“We identified in this audit inconsistencies in policy related to faculty award programs between the system policy, the campus and the college,” interim Chief Audit Executive Michelle Piranio said.

The College of Arts and Science audit also found that the Geographic Resources Center and the Missouri Spatial Data Information Service have “operated independently with little oversight and financial accountability to the College,” according to the report. The audit report also includes a summary of the management action, which focuses on improving policies and increasing accountability.

Capital Projects and Finances

The Board of Curators unanimously passed a motion Thursday that will give the board increased responsibility for the university’s funding, investments and infrastructure projects.

“We’re gonna discuss and we’re gonna show our investments and our facilities really have not been adequate in the last 15 years, and they could also be prioritized better than they have been, and I think this new process is critical to changing that,” Chief Financial Officer Ryan Rapp said.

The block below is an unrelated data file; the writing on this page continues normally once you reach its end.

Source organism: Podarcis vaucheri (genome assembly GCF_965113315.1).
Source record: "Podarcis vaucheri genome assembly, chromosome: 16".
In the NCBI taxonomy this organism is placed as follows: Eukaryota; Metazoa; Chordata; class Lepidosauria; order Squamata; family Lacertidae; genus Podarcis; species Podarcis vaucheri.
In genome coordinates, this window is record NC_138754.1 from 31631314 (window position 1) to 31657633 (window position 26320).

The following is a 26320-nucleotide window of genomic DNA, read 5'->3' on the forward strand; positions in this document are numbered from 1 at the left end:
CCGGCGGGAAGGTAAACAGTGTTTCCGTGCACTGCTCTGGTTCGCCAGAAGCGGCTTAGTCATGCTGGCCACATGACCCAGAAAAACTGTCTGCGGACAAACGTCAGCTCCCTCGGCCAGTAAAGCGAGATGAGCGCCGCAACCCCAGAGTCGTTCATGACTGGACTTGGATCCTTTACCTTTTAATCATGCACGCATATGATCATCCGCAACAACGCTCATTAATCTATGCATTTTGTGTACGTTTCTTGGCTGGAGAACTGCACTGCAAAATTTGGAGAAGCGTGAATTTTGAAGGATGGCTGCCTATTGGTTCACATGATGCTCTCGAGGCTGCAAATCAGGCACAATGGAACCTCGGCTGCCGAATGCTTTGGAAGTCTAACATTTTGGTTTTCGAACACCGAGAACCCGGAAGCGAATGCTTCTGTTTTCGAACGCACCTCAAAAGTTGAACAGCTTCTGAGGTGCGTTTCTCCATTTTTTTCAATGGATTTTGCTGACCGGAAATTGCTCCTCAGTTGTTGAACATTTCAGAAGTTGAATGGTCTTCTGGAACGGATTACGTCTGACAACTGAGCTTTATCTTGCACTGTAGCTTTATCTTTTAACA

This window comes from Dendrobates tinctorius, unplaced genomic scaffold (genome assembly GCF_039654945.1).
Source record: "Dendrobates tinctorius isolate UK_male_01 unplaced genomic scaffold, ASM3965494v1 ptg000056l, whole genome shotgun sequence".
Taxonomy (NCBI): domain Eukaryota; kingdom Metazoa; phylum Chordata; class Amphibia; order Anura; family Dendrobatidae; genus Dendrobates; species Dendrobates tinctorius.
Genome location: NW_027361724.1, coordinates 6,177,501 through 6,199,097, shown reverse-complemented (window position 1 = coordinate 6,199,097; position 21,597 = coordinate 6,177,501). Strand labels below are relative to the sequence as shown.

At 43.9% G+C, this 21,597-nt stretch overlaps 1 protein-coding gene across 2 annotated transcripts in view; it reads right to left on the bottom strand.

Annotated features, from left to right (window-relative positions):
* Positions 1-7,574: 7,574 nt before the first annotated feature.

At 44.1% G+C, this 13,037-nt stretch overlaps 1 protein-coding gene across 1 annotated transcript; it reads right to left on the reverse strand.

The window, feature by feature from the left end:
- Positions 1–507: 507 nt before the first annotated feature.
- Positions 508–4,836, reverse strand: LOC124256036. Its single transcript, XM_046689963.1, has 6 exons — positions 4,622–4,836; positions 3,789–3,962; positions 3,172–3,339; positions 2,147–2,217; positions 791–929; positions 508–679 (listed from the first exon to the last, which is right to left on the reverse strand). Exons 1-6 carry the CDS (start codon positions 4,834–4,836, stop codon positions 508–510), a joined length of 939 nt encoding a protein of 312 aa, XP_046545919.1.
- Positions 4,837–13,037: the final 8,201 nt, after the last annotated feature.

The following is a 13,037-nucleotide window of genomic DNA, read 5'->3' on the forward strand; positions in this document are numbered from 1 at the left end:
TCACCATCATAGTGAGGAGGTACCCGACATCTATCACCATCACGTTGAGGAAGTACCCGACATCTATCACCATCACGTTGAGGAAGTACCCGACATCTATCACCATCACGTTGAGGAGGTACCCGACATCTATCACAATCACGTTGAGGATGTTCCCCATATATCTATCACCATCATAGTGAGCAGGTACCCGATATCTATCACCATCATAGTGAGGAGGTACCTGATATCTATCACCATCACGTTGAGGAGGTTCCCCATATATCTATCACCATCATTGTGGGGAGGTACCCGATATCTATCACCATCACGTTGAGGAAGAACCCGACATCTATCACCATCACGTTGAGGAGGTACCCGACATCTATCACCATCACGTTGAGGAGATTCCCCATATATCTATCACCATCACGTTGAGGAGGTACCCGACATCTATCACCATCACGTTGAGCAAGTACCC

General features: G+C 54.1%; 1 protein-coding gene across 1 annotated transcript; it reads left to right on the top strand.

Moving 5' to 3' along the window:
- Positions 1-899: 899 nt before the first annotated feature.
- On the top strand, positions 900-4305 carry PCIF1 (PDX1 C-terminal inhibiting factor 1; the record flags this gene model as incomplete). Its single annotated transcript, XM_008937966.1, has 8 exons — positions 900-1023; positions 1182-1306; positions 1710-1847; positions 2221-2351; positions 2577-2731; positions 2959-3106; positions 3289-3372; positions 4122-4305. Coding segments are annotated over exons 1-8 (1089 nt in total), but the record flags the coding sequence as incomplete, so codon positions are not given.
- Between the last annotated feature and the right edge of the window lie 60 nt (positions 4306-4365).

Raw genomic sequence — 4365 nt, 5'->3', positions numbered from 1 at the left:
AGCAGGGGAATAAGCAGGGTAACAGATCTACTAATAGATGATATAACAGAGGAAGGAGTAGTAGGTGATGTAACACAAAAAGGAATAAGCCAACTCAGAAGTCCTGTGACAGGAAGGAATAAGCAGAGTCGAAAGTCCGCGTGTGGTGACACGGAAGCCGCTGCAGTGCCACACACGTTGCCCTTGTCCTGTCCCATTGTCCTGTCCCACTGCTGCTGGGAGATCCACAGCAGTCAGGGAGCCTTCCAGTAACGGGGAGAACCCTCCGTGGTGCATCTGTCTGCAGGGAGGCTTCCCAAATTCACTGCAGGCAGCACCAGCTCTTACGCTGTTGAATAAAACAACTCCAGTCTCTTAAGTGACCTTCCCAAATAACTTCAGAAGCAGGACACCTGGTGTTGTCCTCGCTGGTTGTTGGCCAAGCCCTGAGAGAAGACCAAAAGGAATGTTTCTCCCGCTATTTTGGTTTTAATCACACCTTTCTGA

Currently, the Board of Curators has little involvement in project and capital plan recommendations, and plans are crafted on an annual basis.

Officially beginning in 2019, the board will annually review projects from a financial standpoint to ensure balance between funding new projects and maintaining the university as it is. This represents a change to a prioritized rolling five-year capital plan that increased board involvement in project recommendations, capital plan approval and the review of projects after they are approved.

The long-term plan will also focus on academic excellence, revenue growth opportunities, resource allocation and utilization of administrative scale, efficiency and collaboration.

“In my view, what we’re doing here is a significant change in the culture of the board, and it is a change [in culture] that I hope goes on far after I leave where it’s the board asserting that it will no longer be reactive, will no longer be rubber stamps, that it will be proactive and that it will assert its role in making strategic decisions,” Curator David Steelman said.

Despite increasing debt, with post-employment benefits adding $275 million to liabilities and decreasing academic revenue, the UM System continues to have health care revenue grow along with that from grants and contracts.